Michigan 3, Neb.-Omaha 2

A fine line for Michigan

A happy pack of Wolverines swarm around Kevin Lynch after the sophomore scored 2:35 into overtime in Michigan’s victory over Nebraska-Omaha. A happy pack of Wolverines swarm around Kevin Lynch after the sophomore scored 2:35 into overtime in Michigan’s victory over Nebraska-Omaha. (Chris Lee/Associated Press)
By Steve Overbey
Globe Correspondent / March 26, 2011

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ST. LOUIS — The Michigan Wolverines finally found a way to win in overtime.

A little unconventional and somewhat strange, but a winner nonetheless.

Sophomore Kevin Lynch scored 2:35 into the extra period last night to give Michigan a 3-2 win over Nebraska-Omaha in the semifinals of the West Regional at the Scottrade Center.

Michigan (27-10-4) advances to face Colorado College (23-18-3), an 8-4 winner over Boston College in the second semifinal.

Michigan had lost its last five NCAA Tournament overtime affairs, including 3-2 in double OT to Miami in the final of last year’s Midwest Regional.

But the Wolverines’ luck finally changed. The winning goal came off a scramble in front. Greg Pateryn took a shot that bounced off the end boards and in front of the net. Somehow, the puck apparently crossed the line behind goalie John Faulkner (34 saves).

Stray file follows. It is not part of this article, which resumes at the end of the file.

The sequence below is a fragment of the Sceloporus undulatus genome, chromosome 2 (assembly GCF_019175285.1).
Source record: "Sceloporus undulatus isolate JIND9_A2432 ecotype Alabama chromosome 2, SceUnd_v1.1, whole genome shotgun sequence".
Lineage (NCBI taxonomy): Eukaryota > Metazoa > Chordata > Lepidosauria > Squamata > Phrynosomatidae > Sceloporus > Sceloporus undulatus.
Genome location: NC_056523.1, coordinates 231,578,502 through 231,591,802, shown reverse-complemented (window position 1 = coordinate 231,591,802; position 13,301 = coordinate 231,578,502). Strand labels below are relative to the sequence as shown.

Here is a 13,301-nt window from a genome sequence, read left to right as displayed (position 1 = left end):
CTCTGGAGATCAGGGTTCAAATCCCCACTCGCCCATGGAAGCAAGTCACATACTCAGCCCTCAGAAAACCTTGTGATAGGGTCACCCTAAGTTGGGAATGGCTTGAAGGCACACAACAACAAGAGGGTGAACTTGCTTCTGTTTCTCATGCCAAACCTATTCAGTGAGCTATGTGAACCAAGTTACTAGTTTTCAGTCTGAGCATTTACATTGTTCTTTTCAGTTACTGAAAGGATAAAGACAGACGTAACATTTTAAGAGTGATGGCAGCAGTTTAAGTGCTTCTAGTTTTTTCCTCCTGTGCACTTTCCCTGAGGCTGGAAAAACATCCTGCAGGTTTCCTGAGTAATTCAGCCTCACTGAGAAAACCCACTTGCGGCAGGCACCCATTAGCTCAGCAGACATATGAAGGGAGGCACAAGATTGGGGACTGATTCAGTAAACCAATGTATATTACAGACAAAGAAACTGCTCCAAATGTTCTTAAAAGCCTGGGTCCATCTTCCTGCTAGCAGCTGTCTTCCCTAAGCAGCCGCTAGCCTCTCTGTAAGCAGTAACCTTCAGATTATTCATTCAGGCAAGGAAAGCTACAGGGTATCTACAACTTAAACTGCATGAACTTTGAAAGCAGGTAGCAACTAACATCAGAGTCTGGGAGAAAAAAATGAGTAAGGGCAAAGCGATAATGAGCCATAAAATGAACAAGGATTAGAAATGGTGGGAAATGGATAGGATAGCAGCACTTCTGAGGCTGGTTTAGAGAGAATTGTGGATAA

The officials originally ruled it was not a goal and play continued. But after a stoppage, there was a booth review. Ten minutes later, the call was reversed.

Lynch, who hacked at the puck as it went by, was certain it crossed the line.

“I knew it was in,’’ he said. “It was a long wait, but I was confident that they would call it a goal.’’

Michigan coach Red Berenson wasn’t sure at first.

“It has to be conclusive when they change [the call] like that,’’ he said. “They took their time and made sure to get a good look at it.’’

Nebraska-Omaha coach Dean Blais said it was one of the toughest losses of his career.

“The referee said it was in and we have to accept that,’’ he said.

Faulkner wasn’t sure what happened.

“I swiped at the puck with my right leg,’’ he said. “I’m not 100 percent sure if it went it. It’s a bitter pill to swallow.’’

The strange goal ended an evenly played contest.

Michigan rallied from a 2-0 first-period deficit to post its eighth come-from-behind win of the season. Louie Caporusso (19th of the season) and Lynch (10th) scored in a 7:19 span of the second period to tie it.

Nebraska-Omaha (21-16-2), which came into the game a decided underdog, scored twice in the first 8:18. Rich Purslow got the ball rolling with a shorthanded goal at 1:35. Purslow broke free on a breakaway and backhanded a shot behind Michigan goalie Shawn Hunwick (27 saves). It was the Mavericks’ sixth shorthanded tally of the season.

Alex Hudson pushed the lead to 2-0 by slapping in a cross-ice pass from Ryan Walters.

Michigan, which has won nine NCAA titles, is looking for its first crown since 1998.